Did you have any idea where you were, based on the climate and environment? Yes. Before we left Kandahar, the soldiers took pictures of us as trophies, laughed at us, and sang to us, that we would be going to Guantánamo.
Did you know where Guantánamo was? No. I only learned when I got there that Guantánamo is in Cuba. When we arrived, we were received in the same way we were at Kandahar. We were hit, cursed at, and then after taken to the prisoner camp next to the hospital by a minibus. They threw us on the ground. Then they took us, one by one, to the hospital. The last one to go was next around the time of the evening prayer, around 9:00 p.m. In the hospital they examined us and gave each of us 6 tablets that we had to swallow. Then we were taken to questioning. During this time we got an apple and two pieces of bread with peanut butter. Many did not want to eat anything because of the exhaustion and the flights.
Did everyone get tablets? Yes, right after the examination we had to go to questioning. We weren’t allowed to relax or sleep. I myself was questioned for 3 ½ hours.
Did the questioning have a different quality in comparison with the ones before? Of course. When we arrived, we were examined, got other clothes and had to take all 6 tablets. All the prisoners have corroborated this. After that we had something like a hallucination, dizziness and a feeling of being disoriented. These tablets weren’t medicine. They were something else.
How did the guards react to your requests and demands? If a prisoner made demands, a fight with the soldiers would break out. They then brought their dogs with them. They would first spray tear gas or pepper spray and then let a dog into the cell. The prisoner tried to get on the bed for safety, but the dog would get a hold of him, bite him and then drag him to the ground. Only then did the soldiers come in and brutally attack the prisoner. Although he’d already given up, they didn’t leave him alone until they broke one of his bones. They would grab his arm with brutal force. The prisoner would scream, “Ok, I won’t do anything else.” They answered, “No, we’re still going to do something to you.” There was one man from Bosnia; they broke his right hand one time and his left hand another time. There was a man named Sadeeq, from Turkmenistan . They bound his legs and then turned them in the direction of his back. Many of the prisoners had torn muscles. I myself have no feeling in this finger and can’t use it like my other fingers. There was a man from north Africa, I can’t remember which country; they hit him in the eye and he lost that eye.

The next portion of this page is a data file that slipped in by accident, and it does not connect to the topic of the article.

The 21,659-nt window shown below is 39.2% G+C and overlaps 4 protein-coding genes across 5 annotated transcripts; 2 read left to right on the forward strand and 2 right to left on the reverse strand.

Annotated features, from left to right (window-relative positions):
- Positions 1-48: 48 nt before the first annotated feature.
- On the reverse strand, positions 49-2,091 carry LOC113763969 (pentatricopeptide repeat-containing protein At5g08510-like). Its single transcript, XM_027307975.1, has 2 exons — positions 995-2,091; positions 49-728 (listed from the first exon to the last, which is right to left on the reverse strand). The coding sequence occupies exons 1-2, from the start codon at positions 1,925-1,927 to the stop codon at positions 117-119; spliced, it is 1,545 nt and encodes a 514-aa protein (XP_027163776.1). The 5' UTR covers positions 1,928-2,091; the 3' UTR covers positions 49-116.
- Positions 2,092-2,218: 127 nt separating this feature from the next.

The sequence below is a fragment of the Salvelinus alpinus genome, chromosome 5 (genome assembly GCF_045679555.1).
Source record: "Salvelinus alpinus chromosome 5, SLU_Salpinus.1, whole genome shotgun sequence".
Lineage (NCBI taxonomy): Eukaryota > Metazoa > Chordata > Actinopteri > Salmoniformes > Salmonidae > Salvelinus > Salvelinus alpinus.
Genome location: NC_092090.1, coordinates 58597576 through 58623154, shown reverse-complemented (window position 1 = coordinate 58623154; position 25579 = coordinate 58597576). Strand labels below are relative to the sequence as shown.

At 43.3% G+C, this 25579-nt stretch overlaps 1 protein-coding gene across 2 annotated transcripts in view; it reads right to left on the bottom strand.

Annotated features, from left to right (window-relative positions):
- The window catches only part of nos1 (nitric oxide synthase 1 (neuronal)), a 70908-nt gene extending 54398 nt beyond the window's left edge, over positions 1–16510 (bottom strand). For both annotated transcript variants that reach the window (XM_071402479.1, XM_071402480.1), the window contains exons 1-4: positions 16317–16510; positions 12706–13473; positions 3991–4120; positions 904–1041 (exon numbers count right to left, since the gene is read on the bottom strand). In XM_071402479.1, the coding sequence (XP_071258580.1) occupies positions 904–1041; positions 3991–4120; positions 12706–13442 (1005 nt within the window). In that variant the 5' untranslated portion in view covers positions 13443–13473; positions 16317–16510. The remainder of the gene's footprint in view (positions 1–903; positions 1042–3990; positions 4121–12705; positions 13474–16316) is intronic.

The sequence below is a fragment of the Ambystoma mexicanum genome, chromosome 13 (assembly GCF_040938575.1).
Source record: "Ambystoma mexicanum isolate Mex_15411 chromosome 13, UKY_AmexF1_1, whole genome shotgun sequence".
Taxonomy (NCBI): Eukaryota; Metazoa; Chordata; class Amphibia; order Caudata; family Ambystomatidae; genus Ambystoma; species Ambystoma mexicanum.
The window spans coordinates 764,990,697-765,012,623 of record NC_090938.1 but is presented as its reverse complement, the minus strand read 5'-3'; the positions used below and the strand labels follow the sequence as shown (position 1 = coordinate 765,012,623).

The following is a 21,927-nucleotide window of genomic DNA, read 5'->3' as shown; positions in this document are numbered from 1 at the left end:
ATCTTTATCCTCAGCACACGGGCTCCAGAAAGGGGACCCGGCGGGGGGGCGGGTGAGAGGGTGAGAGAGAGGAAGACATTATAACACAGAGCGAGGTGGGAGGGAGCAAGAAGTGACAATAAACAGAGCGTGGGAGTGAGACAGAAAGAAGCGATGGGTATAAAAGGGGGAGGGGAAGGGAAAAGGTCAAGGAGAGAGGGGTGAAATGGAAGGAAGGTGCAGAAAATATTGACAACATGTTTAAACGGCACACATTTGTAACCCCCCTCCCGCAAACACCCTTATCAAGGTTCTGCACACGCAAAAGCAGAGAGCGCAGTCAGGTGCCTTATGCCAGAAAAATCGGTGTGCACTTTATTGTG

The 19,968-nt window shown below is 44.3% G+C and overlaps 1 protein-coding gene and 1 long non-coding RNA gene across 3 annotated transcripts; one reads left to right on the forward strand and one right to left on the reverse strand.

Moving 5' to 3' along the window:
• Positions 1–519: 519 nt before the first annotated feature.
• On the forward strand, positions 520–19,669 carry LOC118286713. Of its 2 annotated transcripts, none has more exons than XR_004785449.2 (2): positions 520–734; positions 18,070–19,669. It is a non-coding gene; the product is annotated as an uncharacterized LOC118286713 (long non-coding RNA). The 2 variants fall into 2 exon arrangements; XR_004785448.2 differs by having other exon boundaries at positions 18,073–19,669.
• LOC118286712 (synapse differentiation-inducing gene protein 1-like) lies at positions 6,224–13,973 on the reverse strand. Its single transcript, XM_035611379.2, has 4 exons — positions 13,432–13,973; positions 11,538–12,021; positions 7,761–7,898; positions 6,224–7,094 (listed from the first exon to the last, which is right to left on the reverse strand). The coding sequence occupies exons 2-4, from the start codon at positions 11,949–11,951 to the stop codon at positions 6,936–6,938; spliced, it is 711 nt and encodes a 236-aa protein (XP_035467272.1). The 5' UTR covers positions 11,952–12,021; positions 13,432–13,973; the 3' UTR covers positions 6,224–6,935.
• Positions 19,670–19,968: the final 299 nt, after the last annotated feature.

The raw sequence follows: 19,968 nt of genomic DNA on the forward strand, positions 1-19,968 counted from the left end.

Were there different levels of "comfort" in the camp, if one can talk at all about comfort? Yes. There was Camp 5, that was the worst. The Americans claimed that the inmates of this camp were either Taliban, members of Al-Qaeda, or prisoners who faced a serious charge. Camp 5 is a closed building; you can’t see the prisoners in their cells. The cells are air conditioned and very cold. If they wanted to punish a prisoner, they took all the furniture out and put you in there with only a pair of shorts for one or two months of strict isolation. There was one prisoner they kept locked up like this for over a year. He saw no one during this time. After six months they took him out to wash him. He didn’t see anyone during this time either. After another six months they took him out to wash him again. Then, he finally met other prisoners and told them about his situation. He’s still there.
Could you see a difference between the agents or even the guards? Were some people more humane than others? When it comes to the agents or the guards, it wasn’t about whether one was more humane than another. No. I had the impression that the whole thing was a planned American policy. For example, the soldiers in the 6 p.m. to midnight shift received orders to be strict with the prisoners and provoke them. In comparison, the treatment from the morning shift was completely different. They were very helpful, nice, warm-hearted, and said that they would see to our requests. That was all planned […] Some prisoners had to perform sexual intercourse with women that had been brought to the camp. Some prisoners were stripped and were bound to the ceiling of their cells by one hand. After one year, one of these prisoners was brought back to us. That was Mohammad al-Kahtani. They told him he was the 20th attacker of September 11. He is an American. They brought him from the U.S.
Did you perceive that there were many prisoners with psychological problems, that some of them didn’t even know where they were anymore? Next to us there was a cell block named Camp Delta. This cell block was only for the prisoners who had psychological problems because of torture and imprisonment or because they were innocent and simply taken off the street or kidnapped from their homes or businesses. We heard their screams and learned about how they were threatened with shots. Some threatened suicide and banged their heads against the iron bars. There were many Afghanis, Pakistanis, Arabs and Europeans.